Dr. Mullins is looking for new students through referrals from area high schools, letters sent to prospective members, and handouts of ABO literature at school events. She wants to offer more young men what the ABO motto promises. Knowledge is power. We are power. Our fate is blessed. Our destiny is blessed.

*Pictured above: Chris Wege, Mary Nelson, Leslie Young, Sara O’Connor, Christopher Carter, and
Kathryn K. Mullins, Ed.D. Vice President for College Advancement & Executive Director of the GRCC Foundation, meeting with faculty and students in GRCC’s ABO program.

Chris Wege with ABO student Jamarri Key at Grand Rapids Community College.
Sara O’Connor and ABO student Artrell Coker.

Chris Wege, Mary Nelson, Sara O’Connor, and Christopher Carter are all members of the Wege family and Leslie Young is the Wege Foundation’s Program Assistant Director.

The Children’s Assessment Center Beams Light on a Dark, Destructive Secret

Every year an estimated 4,000 to 6,000 children in Kent County are sexually abused. Only 1 in 15 of those cases is ever disclosed. The Children’s Assessment Center was created in 1993 as a safe, caring, place where sexually abused children come—800 of them last year—for investigation, therapy, and healing in a child-centered setting.

This month the CAC kicks off the final portion of a $2.65 million capital campaign allowing them to serve more children whose young lives are traumatized, most often by people they know. The Center will move into a LEED-certified, renovated building at 2855 Michigan NE with 14,000 square feet more than doubling their current space. This larger new facility means children will get treatment as soon as they disclose. Right now forty sexually abused children are on a waiting list for one to two months before they can start counseling—adding to the trauma they’ve already experienced. To date, the CAC has raised $2.25 million.

“The support from the community has been overwhelming,” including The Wege Foundation, said Susan Shannon, the CAC’s Executive Director. She wants to see more public recognition that this dark secret—99% of the abusers are relatives or acquaintances—must enter the light of day to protect innocent children. 53% of the children are under age six. Under six years-old.

Susan Shannon likened it to an “epidemic. And we have to talk about it.”

The CAC is talking about it through KIDZ Have Rights, the Center’s outreach program for children from kindergarten through fourth grade. With age-appropriate language and props, the CAC’s educators make the sensitive topic developmentally appropriate. They help children identify a safe adult to tell if they ever receive “selfish” touches.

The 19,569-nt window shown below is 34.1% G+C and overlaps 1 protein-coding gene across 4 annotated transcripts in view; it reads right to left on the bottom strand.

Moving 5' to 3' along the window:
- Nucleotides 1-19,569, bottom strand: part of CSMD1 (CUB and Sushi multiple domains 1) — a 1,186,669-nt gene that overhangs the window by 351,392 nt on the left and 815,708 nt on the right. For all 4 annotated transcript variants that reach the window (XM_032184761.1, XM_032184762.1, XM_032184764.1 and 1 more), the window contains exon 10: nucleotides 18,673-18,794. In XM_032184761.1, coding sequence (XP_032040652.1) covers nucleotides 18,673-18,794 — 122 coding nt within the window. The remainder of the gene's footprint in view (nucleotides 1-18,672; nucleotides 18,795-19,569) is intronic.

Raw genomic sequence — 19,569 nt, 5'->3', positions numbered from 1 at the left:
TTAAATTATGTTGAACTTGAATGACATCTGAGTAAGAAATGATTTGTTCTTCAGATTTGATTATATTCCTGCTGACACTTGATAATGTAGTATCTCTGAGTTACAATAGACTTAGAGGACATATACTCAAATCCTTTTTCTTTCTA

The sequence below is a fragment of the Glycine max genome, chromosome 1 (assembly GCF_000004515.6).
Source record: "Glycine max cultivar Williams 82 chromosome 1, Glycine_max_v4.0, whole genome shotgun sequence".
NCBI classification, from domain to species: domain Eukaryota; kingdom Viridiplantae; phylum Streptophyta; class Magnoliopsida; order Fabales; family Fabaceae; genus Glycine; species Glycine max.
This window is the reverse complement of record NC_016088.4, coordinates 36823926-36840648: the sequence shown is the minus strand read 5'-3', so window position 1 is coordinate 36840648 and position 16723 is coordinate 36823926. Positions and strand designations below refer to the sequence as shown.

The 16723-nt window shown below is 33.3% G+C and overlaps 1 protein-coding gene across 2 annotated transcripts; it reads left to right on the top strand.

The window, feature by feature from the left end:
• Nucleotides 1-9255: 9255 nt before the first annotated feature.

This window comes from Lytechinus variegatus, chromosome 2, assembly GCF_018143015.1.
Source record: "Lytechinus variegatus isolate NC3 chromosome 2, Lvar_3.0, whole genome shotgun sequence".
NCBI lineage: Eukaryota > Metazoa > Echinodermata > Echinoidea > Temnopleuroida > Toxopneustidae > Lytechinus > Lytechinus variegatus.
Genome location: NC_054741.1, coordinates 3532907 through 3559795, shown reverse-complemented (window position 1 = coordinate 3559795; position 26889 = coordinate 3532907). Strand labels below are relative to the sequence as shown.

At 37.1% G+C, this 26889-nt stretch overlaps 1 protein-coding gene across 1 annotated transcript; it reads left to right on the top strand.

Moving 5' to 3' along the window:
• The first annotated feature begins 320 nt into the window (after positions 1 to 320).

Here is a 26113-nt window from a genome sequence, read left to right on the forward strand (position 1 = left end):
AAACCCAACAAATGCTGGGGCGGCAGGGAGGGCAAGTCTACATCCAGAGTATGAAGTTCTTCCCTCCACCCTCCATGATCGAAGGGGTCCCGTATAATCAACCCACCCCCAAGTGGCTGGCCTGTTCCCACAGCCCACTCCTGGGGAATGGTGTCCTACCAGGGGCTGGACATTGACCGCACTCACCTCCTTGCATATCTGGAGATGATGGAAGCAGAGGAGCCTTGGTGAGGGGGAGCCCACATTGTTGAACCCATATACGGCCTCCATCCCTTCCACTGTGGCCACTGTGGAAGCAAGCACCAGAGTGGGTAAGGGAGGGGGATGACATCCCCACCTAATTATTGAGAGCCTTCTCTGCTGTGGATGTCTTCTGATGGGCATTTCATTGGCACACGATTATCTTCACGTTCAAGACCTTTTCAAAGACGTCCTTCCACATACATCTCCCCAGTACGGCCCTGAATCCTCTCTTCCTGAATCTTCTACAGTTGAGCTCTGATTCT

The good news is that 21,000 children in Kent County from 18 of 20 school districts participate in the KIDZ program every year. That means five times through their K-4 th grades these students hear what to do if this happens to them.

With the CAC’s new larger building, abused children will no longer have to go on a waiting list before their healing process can begin. And with heightened awareness, more adults will be able to recognize and report when abuse takes place. The CAC is now asking for the community’s help to make this happen.

*Pictured above: CAC Executive Director with Jonathan Wege, Andrew Goodwillie, Mary Nelson, Leslie Young, Wege Foundation Program Assistant, and Susan Bailey from Steelcase who co-chairs the CAC’s new capital campaign.

Wege family members Jonathan Wege, Andrew Goodwillie, and Mary Nelson and Sarah Zuidema, Clinical Director, observe Detective Matt Hooker working with Jaycee, the therapy dog at the Children’s Assessment Center. Jaycee and the toys in this CAC room are ways abused children are healed. Detective Hooker deals with the criminal abusers.

LOCAL FIRST IS GOOD FOR GRAND RAPIDS

Elissa Hillary is thrilled that 900 area businesses are part of Local First, but that’s just the start. The president of Local First is out to recruit every business in eight counties of West Michigan to join the cause of promoting for-profits enterprises that are a “force of good” socially and environmentally.

But now there’s more! Helped by a $200,000 grant from The Wege Foundation, Local First is launching its Good For Grand Rapids campaign aimed not just at more businesses, but also at West Michigan’s consumers. Elissa and her team want to expand LF’s mission promoting good social and environmental stewardship into every single home.

Elissa Hillary with the map of the Local First businesses in the neighborhood of their office on Fuller near Michigan.